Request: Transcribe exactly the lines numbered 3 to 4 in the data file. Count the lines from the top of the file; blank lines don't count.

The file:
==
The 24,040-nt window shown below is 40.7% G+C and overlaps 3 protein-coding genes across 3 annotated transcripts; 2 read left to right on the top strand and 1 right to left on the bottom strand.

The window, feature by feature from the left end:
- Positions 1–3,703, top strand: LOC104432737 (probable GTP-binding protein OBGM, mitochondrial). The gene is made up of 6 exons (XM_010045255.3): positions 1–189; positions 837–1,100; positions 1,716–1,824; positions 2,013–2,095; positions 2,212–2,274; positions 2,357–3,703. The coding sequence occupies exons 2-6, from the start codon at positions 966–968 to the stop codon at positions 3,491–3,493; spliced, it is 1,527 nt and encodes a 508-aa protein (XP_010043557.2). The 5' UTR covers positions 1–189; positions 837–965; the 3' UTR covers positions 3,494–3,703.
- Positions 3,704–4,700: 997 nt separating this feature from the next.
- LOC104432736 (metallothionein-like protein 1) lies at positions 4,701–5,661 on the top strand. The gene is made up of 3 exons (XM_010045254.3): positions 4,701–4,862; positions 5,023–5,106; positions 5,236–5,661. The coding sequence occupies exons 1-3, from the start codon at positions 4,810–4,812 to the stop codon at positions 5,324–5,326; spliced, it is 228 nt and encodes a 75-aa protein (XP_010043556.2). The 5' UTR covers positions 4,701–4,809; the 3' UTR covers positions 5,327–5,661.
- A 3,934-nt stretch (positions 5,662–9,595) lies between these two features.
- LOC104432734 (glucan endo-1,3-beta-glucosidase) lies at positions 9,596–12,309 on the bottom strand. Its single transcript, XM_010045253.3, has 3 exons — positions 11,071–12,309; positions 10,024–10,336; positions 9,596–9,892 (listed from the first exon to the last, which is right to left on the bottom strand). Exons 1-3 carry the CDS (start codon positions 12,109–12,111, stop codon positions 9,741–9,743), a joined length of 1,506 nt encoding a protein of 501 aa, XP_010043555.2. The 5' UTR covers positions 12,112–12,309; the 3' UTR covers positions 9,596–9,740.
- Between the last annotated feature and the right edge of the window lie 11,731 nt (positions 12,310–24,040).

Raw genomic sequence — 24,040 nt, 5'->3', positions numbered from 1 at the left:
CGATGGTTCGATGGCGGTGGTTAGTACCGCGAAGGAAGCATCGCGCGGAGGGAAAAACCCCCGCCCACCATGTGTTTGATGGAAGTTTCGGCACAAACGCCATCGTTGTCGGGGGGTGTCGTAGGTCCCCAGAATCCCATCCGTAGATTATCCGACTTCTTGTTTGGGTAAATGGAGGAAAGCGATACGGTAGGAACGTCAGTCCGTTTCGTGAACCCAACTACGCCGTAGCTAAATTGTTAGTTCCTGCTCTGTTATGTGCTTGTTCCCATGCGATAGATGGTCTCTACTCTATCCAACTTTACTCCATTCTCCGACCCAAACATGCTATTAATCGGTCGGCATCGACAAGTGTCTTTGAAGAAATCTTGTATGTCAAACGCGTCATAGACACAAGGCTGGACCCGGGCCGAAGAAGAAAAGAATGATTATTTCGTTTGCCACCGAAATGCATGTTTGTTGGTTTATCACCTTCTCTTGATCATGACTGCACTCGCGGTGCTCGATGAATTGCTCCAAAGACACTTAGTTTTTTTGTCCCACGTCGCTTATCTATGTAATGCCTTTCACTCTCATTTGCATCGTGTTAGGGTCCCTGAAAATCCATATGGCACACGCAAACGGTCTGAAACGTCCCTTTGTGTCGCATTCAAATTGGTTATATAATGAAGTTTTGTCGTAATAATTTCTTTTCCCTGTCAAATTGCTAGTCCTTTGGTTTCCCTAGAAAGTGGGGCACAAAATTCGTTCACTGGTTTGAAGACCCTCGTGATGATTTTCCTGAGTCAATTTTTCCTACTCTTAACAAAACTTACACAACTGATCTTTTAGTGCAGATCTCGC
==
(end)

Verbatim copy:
- Positions 1–3,703, top strand: LOC104432737 (probable GTP-binding protein OBGM, mitochondrial). The gene is made up of 6 exons (XM_010045255.3): positions 1–189; positions 837–1,100; positions 1,716–1,824; positions 2,013–2,095; positions 2,212–2,274; positions 2,357–3,703. The coding sequence occupies exons 2-6, from the start codon at positions 966–968 to the stop codon at positions 3,491–3,493; spliced, it is 1,527 nt and encodes a 508-aa protein (XP_010043557.2). The 5' UTR covers positions 1–189; positions 837–965; the 3' UTR covers positions 3,494–3,703.
- Positions 3,704–4,700: 997 nt separating this feature from the next.